From a culture of resilience to a superhero culture
Understanding the long term impact of the pandemic on organisational culture
Little did we all know at the start of the Covid pandemic how much our leadership resilience would be tested in the years to come. Overnight, many businesses across the planet had to rethink their strategy and approach, which took stamina and continued resilience to stay ahead of the game in extremely challenging circumstances.
Resilience can be defined as “the ability to adapt successfully in the face of stress and adversity.”¹ This means that stressful life events such as a global pandemic, trauma, and chronic adversity can have a substantial impact on brain function and structure which can result in the creation of new neural circuits and pathways. Basically, it helps you to adapt more quickly and hopefully get smarter over time.
So, it is no wonder that resilience has been the focus of so much leadership development and executive coaching before the pandemic as we all stumbled along in our understanding of what it takes to successfully navigate the VUCA world.
In my work over the past two years, I saw how executives took on this unforeseen challenge by exercising their resilience, and by working long hours and weekends to keep their businesses afloat. This period was undeniable proof that resilience is a highly useful and necessary skill for navigating and surviving uncertainty.
But, what happens when we overuse our resilience? What I’ve seen time and again as an executive coach is that the very thing that catapulted someone forward and helped them succeed in the face of adversity, then ends up becoming a hindrance or limitation for what comes next.
The overuse of resilience is what I see as the growing trend of the super-hero work culture. A culture where you get rewarded for the 16 hour days, where you gain a badge of honour for being someone who is willing to give up their vacation time for the sake of the latest business crisis. A culture that is expecting more and more from its executives and employees, where everything is urgent and nothing gets de-prioritised. Where expectations of what is possible, based on the herculean efforts seen during the pandemic, are now the new normal, and no one seems to be questioning this ever-increasing pressure or expressing concern about the impact it may be having.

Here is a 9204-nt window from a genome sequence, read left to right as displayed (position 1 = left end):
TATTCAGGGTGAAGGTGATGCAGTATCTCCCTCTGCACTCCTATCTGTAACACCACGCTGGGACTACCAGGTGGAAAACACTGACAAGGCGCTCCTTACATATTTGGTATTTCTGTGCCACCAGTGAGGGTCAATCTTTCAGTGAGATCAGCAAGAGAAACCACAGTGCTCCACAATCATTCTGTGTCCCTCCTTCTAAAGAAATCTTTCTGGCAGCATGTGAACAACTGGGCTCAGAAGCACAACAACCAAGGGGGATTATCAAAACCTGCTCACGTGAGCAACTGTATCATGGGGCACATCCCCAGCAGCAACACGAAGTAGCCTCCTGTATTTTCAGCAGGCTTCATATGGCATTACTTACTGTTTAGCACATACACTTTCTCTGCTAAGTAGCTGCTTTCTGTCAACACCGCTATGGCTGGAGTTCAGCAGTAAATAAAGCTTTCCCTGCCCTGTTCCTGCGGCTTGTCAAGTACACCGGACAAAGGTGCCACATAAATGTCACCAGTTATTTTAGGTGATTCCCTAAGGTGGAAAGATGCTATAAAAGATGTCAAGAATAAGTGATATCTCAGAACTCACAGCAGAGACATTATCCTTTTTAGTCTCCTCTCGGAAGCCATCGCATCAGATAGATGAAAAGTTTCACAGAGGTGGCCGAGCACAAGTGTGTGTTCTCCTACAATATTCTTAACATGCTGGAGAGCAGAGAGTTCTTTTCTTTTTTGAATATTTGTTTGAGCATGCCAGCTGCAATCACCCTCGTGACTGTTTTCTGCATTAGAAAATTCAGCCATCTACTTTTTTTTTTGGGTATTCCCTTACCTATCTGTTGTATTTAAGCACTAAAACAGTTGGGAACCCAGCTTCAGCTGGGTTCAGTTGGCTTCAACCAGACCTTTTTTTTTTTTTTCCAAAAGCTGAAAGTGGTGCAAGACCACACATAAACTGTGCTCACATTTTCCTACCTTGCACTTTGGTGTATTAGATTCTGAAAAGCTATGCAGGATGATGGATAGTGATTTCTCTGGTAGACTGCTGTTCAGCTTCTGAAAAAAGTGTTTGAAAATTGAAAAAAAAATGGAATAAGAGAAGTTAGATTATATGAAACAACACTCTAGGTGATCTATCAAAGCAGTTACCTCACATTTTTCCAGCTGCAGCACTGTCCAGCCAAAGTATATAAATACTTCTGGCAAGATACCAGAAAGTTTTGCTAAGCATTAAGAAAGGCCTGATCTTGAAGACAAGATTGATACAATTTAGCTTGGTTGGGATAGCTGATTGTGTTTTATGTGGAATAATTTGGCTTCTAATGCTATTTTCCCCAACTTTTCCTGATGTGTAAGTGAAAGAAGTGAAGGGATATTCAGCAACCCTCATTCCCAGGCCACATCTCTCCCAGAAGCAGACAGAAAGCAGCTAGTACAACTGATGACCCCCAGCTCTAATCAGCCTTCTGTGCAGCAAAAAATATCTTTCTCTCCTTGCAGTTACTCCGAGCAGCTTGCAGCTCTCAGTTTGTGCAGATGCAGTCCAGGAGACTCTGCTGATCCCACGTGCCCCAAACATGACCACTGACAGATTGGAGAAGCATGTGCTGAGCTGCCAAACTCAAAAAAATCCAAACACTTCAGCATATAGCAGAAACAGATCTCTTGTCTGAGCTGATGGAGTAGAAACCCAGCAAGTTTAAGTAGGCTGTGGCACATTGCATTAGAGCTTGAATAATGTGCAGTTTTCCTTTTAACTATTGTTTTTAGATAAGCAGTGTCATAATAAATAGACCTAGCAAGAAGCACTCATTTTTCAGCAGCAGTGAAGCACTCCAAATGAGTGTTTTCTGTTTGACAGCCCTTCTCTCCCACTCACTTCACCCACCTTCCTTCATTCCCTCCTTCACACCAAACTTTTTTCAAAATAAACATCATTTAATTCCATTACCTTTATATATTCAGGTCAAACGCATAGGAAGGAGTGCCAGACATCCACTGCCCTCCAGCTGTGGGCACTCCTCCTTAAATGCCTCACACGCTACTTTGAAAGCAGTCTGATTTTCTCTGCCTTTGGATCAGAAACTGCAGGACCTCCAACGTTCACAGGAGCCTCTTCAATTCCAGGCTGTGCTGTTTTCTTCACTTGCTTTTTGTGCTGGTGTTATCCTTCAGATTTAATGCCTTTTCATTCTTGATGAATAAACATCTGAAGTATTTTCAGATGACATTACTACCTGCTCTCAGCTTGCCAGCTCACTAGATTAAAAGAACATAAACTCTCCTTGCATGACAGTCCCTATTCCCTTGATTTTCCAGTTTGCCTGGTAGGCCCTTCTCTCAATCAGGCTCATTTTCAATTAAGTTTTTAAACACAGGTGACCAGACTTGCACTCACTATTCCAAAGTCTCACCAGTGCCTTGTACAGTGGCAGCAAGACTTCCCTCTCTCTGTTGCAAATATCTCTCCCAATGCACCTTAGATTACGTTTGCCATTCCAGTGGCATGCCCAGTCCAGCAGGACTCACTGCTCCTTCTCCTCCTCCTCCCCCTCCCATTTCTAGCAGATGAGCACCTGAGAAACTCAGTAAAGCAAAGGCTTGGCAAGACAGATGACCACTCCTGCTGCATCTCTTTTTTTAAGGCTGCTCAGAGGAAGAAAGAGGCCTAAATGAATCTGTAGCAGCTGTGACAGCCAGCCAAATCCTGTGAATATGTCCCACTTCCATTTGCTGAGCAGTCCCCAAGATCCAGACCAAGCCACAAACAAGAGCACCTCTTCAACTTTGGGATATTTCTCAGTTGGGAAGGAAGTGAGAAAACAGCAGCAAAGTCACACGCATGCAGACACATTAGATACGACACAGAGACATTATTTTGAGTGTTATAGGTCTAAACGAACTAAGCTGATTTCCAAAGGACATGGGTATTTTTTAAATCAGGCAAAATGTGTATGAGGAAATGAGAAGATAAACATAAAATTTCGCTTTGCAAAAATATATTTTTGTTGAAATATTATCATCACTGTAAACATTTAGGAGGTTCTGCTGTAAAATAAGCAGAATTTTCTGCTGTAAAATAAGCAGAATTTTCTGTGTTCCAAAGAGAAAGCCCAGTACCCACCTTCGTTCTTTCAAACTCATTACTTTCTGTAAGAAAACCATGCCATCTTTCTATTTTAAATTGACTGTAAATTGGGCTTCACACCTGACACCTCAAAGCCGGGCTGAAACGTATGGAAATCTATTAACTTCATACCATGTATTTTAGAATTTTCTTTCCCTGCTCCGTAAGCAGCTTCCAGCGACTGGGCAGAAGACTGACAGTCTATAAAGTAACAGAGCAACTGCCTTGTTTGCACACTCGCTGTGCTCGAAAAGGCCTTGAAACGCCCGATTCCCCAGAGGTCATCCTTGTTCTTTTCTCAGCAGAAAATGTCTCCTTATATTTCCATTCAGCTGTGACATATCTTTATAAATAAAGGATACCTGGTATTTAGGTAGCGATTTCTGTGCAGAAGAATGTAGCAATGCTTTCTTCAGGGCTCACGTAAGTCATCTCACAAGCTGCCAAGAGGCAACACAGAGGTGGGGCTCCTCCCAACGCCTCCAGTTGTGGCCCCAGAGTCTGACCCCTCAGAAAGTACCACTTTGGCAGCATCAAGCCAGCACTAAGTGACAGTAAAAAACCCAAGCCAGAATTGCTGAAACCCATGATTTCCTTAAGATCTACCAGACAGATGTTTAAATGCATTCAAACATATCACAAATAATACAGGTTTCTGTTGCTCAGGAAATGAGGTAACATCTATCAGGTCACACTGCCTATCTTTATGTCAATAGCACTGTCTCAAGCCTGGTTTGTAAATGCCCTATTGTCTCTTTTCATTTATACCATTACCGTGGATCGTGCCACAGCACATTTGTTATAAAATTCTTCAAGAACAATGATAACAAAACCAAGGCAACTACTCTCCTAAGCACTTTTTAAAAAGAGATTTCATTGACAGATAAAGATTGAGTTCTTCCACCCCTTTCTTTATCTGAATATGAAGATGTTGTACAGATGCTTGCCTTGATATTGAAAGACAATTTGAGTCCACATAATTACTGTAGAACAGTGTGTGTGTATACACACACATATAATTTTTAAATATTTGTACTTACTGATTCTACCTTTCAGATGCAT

Repeated stress and adversity can help create new neural pathways in the brain, but it can also lead to the development of posttraumatic stress disorder (PTSD), depression and other psychiatric disorders. I am personally concerned about the long-term impact this new trend is having in our workplaces.
When will we start to slow down again and give ourselves the break that our bodies and minds need to function healthily in the world? According to a 2009 study published in the European Journal of Social Psychology², it takes 18 to 254 days for a person to form a new habit, and an average of 66 days for a new behaviour to become automatic. So, after more than 2 years of being in a reactionary mode to the pandemic, and all working like superheroes, are we too late?
My hope, which I have started to see the early signs of happening, is that as the smoke starts to clear and we all continue to meet in person, it will be strikingly obvious that we all look completely worn out, totally spent, and in need of some serious recovery time. That people realise it is time to start to celebrate our achievements of the past few years, honour all of the hard work and dedication everyone has put in, and collectively take a foot off the gas, just a little. Admit to each other that we aren’t all superheroes, that we are vulnerable, fragile humans who have just been through one of the biggest global challenges we have faced in our lifetime, and that it has taken its toll on us all. Maybe then, we can turn our super-hero work cultures into super-real work cultures and all stop pretending that everything is fine.
¹Wu, G., Feder, A., Cohen, H., Kim, J. J., Calderon, S., Charney, D. S., et al. (2013). Understanding resilience
² Lally, P., van Jaarself, C. H. M., Potts, H. W. W., Wardle, J (2009). How are habits formed: Modelling habit formation in the real world